The disc opens with a series of keyboards and piano provided by Kjarri Sveinsson and frontman Junsi Birgisson singing much lower than we’re used to hearing. Soon several samples of vocal lines with the analog quality of a Casio SK1 are interwoven with the melody. When track two arrives, drummer Orri Pall Dyrason and bassist Goggi Holm are added to the mix, and the slow climax of the first section of the record begins. With the untitled fourth track (featured at the end of the film Vanilla Sky), the band hits their creative peak. It leaves one with little desire to find words to describe it, but it is, simply put, the finest thing they’ve recorded thus far.
After a 30 second gap of silence, Sigur Ros use the next four songs to show how well they can play live, with a much more rock oriented set. By the record’s end, it is fairly obvious that this young group from Iceland has been drastically evolving over the course of eight years and three long players. Rather than genre jumping or overloading their sound with laboratorial experimentation, Sigur Ros musically improve in leaps and bounds. They have gained a powerful strength for dynamics and now resemble a small orchestra-a quartet of players that constantly rehearses to get every element in the composition right. Then, when the time comes, they can deconstruct the plan with feeling. ( ) is a loose cannon, controlled by an expert in war.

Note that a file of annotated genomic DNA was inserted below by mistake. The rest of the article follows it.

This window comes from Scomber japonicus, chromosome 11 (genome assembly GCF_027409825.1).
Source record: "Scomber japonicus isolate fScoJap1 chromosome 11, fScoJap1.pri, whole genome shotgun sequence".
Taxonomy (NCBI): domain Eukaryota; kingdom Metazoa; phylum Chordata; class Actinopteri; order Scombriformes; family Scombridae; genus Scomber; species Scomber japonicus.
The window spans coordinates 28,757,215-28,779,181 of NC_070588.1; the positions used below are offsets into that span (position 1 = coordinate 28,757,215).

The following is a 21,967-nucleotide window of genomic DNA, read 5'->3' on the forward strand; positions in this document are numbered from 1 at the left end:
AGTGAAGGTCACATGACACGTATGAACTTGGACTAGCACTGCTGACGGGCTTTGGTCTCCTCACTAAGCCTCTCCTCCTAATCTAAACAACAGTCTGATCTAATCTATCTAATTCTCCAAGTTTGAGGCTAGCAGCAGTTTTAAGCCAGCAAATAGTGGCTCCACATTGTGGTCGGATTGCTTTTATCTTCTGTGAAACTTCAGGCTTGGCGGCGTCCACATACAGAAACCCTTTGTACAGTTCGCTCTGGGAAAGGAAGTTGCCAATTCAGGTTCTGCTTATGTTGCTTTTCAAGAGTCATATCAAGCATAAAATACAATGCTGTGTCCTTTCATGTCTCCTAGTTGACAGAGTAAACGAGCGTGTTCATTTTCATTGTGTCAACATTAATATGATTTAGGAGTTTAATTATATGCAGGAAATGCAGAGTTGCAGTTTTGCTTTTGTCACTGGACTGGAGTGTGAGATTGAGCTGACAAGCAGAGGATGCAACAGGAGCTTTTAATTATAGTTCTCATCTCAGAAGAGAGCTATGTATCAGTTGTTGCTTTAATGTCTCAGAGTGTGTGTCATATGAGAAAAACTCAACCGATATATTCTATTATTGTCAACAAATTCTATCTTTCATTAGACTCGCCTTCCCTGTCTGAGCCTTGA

Sonic Youth
Murray Street
***

After hints of a more laid-back and less aggressive-sounding Sonic Youth were filtered through many tracks on 2000’s NYC Ghosts and Flowers, the band have made their most universally acceptable album in years. That’s not to say that Murray Street, Sonic Youth’s 14th album, is all that great. Named after the street where the group’s studio is located in New York City, it’s full of brilliant moments, but is also very lacking at times. The first batch of songs, all sung by guitarist Thurston, show off a tight woven group of musicians with a great ability to stretch out their songs without becoming monotonous. Parts of “The Empty Page” and “Disconnection Notice” remind one of that other great New York City underground guitar band, Television. The group concludes “Karen Revisited” with some of the avant-garde noise that was present on 1999’s tribute to modern composers like John Cage, Goodbye 20th Century. When Kim Gordon takes the vocals on the last two tracks, the record dwindles, with little being contributed that we haven’t already heard done better before. This is a terrible way to end an album, and combined with new bassist/producer Jim O’ Rourke’s humble approach to mixing his own instrument on the record, you might wonder if Sonic Youth is going en route where countless other musicians with renewed priorities have gone.

Michael John Hancock can be reached at Wkndprjct@aol.com

November 1, 2002